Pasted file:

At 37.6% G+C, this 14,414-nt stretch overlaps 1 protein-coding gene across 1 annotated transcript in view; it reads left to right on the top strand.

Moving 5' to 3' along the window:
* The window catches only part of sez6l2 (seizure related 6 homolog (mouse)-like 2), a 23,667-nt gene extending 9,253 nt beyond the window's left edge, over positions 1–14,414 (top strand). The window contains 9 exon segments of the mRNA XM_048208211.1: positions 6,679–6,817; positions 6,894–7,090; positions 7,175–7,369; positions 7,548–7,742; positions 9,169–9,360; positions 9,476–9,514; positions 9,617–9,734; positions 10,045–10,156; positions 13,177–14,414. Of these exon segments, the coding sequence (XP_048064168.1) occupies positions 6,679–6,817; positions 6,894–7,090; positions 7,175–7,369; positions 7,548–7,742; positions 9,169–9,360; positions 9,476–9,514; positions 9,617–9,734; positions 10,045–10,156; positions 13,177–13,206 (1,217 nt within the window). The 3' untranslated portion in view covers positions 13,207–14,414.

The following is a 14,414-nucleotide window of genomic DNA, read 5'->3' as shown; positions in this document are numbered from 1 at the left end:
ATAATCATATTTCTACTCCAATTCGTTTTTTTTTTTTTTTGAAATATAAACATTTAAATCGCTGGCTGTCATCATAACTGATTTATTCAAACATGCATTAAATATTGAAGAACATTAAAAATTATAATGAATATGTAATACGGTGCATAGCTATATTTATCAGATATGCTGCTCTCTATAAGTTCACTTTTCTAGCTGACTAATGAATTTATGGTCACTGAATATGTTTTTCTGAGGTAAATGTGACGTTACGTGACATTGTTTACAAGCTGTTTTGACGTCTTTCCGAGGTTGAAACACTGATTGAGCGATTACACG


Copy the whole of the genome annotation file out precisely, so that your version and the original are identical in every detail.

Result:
At 37.6% G+C, this 14,414-nt stretch overlaps 1 protein-coding gene across 1 annotated transcript in view; it reads left to right on the top strand.

Moving 5' to 3' along the window:
* The window catches only part of sez6l2 (seizure related 6 homolog (mouse)-like 2), a 23,667-nt gene extending 9,253 nt beyond the window's left edge, over positions 1–14,414 (top strand). The window contains 9 exon segments of the mRNA XM_048208211.1: positions 6,679–6,817; positions 6,894–7,090; positions 7,175–7,369; positions 7,548–7,742; positions 9,169–9,360; positions 9,476–9,514; positions 9,617–9,734; positions 10,045–10,156; positions 13,177–14,414. Of these exon segments, the coding sequence (XP_048064168.1) occupies positions 6,679–6,817; positions 6,894–7,090; positions 7,175–7,369; positions 7,548–7,742; positions 9,169–9,360; positions 9,476–9,514; positions 9,617–9,734; positions 10,045–10,156; positions 13,177–13,206 (1,217 nt within the window). The 3' untranslated portion in view covers positions 13,207–14,414.

The following is a 14,414-nucleotide window of genomic DNA, read 5'->3' as shown; positions in this document are numbered from 1 at the left end:
ATAATCATATTTCTACTCCAATTCGTTTTTTTTTTTTTTTGAAATATAAACATTTAAATCGCTGGCTGTCATCATAACTGATTTATTCAAACATGCATTAAATATTGAAGAACATTAAAAATTATAATGAATATGTAATACGGTGCATAGCTATATTTATCAGATATGCTGCTCTCTATAAGTTCACTTTTCTAGCTGACTAATGAATTTATGGTCACTGAATATGTTTTTCTGAGGTAAATGTGACGTTACGTGACATTGTTTACAAGCTGTTTTGACGTCTTTCCGAGGTTGAAACACTGATTGAGCGATTACACG